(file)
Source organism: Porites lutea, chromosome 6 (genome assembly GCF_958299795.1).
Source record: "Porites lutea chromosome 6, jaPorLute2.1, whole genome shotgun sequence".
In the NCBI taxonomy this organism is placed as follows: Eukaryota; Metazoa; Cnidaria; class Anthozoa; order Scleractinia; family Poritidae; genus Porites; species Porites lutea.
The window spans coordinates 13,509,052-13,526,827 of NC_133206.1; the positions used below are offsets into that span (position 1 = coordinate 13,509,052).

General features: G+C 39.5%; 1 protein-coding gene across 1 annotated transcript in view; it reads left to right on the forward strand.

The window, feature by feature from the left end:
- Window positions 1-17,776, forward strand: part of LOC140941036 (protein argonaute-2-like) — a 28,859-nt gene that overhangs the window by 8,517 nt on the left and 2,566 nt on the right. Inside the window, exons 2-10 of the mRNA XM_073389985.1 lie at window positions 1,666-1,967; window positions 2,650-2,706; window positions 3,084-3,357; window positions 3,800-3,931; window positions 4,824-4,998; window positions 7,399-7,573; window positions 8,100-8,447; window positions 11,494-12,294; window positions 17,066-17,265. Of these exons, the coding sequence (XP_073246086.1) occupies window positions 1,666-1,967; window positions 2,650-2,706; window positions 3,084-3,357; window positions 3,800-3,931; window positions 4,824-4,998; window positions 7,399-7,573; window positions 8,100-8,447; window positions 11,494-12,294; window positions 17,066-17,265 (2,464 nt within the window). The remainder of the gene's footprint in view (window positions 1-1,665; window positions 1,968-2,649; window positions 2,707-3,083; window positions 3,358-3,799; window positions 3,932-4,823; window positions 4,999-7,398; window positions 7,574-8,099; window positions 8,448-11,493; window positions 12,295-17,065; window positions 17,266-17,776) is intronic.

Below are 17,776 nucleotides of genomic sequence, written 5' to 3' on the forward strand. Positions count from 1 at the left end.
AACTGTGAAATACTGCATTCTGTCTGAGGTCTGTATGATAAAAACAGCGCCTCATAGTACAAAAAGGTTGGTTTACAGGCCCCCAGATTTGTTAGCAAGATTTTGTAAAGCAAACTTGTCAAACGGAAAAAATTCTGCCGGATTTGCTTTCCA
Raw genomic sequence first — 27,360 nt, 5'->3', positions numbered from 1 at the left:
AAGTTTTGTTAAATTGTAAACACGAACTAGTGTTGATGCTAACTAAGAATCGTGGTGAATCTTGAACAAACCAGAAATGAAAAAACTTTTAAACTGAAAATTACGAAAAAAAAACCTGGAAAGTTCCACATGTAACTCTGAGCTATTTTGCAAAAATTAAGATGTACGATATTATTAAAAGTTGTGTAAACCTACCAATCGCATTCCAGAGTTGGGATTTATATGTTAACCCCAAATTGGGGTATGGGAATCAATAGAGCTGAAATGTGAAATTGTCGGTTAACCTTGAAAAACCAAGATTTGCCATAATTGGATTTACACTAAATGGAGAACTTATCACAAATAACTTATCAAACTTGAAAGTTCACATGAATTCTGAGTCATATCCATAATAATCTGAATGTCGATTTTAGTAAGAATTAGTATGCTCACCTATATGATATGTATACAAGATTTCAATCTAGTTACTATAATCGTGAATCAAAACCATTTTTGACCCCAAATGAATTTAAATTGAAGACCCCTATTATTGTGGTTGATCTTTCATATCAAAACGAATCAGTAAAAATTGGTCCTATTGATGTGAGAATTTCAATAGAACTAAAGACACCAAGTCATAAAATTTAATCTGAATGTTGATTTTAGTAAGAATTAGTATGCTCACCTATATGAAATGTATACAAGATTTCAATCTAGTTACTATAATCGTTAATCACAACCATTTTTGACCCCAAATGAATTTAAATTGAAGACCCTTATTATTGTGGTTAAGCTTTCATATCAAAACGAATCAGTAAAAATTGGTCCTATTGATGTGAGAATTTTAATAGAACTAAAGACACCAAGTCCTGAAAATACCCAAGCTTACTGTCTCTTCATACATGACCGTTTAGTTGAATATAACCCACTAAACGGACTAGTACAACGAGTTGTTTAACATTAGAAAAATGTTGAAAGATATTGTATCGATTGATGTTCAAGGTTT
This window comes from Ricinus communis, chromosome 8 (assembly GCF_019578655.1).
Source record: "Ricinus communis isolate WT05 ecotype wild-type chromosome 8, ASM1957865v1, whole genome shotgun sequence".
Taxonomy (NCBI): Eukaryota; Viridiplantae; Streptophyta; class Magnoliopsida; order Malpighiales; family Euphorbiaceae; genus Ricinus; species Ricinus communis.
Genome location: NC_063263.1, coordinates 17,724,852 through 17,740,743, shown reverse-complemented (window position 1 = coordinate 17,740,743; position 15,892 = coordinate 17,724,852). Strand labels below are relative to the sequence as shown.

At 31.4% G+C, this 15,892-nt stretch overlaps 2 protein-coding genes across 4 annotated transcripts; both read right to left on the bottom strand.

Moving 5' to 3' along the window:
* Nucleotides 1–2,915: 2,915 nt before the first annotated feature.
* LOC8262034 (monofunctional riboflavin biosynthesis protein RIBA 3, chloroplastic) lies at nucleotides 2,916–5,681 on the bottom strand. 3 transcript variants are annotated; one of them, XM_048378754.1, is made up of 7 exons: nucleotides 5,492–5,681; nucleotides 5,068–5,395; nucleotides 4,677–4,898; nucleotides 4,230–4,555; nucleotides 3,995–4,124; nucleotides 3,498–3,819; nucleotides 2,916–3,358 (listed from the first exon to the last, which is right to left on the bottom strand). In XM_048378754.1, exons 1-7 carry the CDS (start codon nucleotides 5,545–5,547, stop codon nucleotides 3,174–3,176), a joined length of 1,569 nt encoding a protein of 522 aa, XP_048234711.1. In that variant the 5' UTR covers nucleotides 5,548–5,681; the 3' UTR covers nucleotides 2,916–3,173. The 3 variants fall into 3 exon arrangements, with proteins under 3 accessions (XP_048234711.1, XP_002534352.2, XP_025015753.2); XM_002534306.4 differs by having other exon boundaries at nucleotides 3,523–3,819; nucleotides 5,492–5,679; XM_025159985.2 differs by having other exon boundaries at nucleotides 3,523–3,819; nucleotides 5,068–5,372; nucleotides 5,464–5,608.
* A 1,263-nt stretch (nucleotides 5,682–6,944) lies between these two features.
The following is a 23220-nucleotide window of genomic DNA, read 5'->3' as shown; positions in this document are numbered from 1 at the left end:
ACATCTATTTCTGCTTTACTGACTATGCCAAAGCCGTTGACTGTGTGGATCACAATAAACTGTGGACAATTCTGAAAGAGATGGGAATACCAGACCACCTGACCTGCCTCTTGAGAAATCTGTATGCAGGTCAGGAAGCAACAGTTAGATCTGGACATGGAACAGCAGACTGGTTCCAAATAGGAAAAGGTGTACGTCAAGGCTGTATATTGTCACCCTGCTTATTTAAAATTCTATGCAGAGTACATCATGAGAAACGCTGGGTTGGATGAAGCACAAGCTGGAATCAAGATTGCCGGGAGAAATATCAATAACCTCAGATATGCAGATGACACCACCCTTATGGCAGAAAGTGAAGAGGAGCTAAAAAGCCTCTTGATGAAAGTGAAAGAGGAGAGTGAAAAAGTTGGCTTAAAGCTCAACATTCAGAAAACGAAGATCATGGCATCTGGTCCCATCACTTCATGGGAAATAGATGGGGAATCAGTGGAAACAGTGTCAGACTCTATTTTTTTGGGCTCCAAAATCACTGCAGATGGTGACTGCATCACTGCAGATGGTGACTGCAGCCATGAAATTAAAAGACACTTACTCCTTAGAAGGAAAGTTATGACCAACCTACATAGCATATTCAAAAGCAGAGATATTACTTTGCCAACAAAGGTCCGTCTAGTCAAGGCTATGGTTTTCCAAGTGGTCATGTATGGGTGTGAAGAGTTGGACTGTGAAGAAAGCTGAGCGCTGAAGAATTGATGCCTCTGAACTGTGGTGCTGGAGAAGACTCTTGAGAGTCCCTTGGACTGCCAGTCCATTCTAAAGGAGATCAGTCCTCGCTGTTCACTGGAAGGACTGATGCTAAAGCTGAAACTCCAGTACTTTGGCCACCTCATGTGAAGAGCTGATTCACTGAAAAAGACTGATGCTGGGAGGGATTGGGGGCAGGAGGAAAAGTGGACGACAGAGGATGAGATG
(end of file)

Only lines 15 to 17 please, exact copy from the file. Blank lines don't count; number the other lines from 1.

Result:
Genome location: NC_063263.1, coordinates 17,724,852 through 17,740,743, shown reverse-complemented (window position 1 = coordinate 17,740,743; position 15,892 = coordinate 17,724,852). Strand labels below are relative to the sequence as shown.

At 31.4% G+C, this 15,892-nt stretch overlaps 2 protein-coding genes across 4 annotated transcripts; both read right to left on the bottom strand.

Moving 5' to 3' along the window: